This is an active time of year for sports fans, but it can be difficult if you love sports but are trying to change your gambling habits. Sports betting is a big industry in this country, with many large companies battling for consumer loyalty. That means that we are constantly exposed to advertisements. Some people might be able to tune out the advertising altogether, but for many of us, it isn’t that simple.
Gambling Help Online counsellor David has been researching the experiences of online sports betters and wants you to know that if you struggle with the deluge of ads, you are not alone. It might be helpful to stop and think about the messages the ads are sending and whether they match up with your lived experience.
MYTH: Most sports betting advertisements are targeted towards young men, and weave an attractive image of gambling as a social activity – something a happy young gambler does with his mates in a fun social setting.
FACT: David’s research suggests that many people who participate in online sports-betting are isolated and secretive with their gambling, making bets alone in an empty meeting room at work or in the toilets while they’re out with their family. Far from helping them bond with the people around them, they start to feel increasingly alone.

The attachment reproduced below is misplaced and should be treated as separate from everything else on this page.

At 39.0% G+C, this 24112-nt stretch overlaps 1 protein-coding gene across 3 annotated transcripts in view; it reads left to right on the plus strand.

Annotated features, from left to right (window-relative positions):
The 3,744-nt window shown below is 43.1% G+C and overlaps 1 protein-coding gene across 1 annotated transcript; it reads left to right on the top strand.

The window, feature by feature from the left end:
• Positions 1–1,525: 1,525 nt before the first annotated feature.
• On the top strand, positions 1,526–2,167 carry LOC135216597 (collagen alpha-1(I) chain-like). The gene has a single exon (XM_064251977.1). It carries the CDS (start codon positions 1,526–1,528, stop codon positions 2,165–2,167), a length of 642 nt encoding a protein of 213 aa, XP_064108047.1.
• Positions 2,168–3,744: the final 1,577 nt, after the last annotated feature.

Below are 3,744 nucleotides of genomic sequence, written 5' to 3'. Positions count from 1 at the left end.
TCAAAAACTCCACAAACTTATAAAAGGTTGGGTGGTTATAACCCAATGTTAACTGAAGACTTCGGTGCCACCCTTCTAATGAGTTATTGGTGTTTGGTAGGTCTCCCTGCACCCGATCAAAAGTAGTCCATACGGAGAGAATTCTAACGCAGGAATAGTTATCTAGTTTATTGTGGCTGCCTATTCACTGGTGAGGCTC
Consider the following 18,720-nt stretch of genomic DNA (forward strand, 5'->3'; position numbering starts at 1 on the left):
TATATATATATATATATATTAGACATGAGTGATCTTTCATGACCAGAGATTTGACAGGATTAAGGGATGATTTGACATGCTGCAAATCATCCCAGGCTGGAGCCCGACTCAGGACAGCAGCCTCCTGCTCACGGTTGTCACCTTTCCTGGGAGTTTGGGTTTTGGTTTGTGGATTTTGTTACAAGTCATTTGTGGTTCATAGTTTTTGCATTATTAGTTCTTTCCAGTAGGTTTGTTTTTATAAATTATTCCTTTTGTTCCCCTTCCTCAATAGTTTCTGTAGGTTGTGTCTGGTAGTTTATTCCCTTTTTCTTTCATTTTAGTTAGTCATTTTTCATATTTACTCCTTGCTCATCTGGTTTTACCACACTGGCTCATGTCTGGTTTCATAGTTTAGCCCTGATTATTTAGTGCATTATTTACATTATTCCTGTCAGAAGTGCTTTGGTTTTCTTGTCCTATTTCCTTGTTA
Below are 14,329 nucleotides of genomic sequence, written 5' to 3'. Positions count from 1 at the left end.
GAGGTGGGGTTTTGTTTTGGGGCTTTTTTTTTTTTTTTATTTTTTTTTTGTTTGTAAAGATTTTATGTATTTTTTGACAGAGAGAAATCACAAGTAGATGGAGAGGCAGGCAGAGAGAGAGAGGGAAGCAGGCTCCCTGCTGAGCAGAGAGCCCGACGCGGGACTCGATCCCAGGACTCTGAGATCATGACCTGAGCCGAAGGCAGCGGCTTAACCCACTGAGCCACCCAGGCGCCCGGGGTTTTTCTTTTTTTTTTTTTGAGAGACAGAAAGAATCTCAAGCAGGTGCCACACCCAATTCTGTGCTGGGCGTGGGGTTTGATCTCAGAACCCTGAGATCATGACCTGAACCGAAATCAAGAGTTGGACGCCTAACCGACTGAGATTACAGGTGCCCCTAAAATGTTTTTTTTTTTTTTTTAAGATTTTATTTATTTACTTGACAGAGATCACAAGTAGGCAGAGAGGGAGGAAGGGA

MYTH: Ads make it seem like sports are only enjoyable if you can gamble on them.
FACT: Australians didn’t always bet as much as we do now, but we always loved sports! If you go back and watch classic sports matches from the 1970s and 80s, you’ll probably be shocked at how little anybody talks about betting. If you’re watching sports with a group of people, try to lead the discussion towards the talent of the athletes or the strength of the teamwork, not on a detailed analysis of the odds.
If you feel like you can’t enjoy sports without wanting to gamble, it’s totally fine to avoid them for a while! Find yourself a buddy who’s not into competitive sports — there are millions of them, even in Australia — and ask them to do something fun with you on big days in the sporting calendar. Grand final day can actually be a great day to go to the movies, visit a tourist attraction or get some shopping done because you don’t have to fight the crowds!
MYTH: It’s shameful to struggle to control your gambling, and it’s best to keep it a secret and deal with it alone.
FACT: You are not alone. What you are going through is very common, particularly in Australia, where complex social, cultural, psychological and neurological factors combine to help us lose more money to gambling than any other nation in the world.
David’s research suggests that being secretive about your problems can create a shame spiral that leads inevitably to repeating gambling practices that are causing you distress. A great way to interrupt this cycle is to reach out and tell somebody, whether a trusted friend or one of our trained counsellors.
This grand final day, or any day, Gambling Help Online is here for you.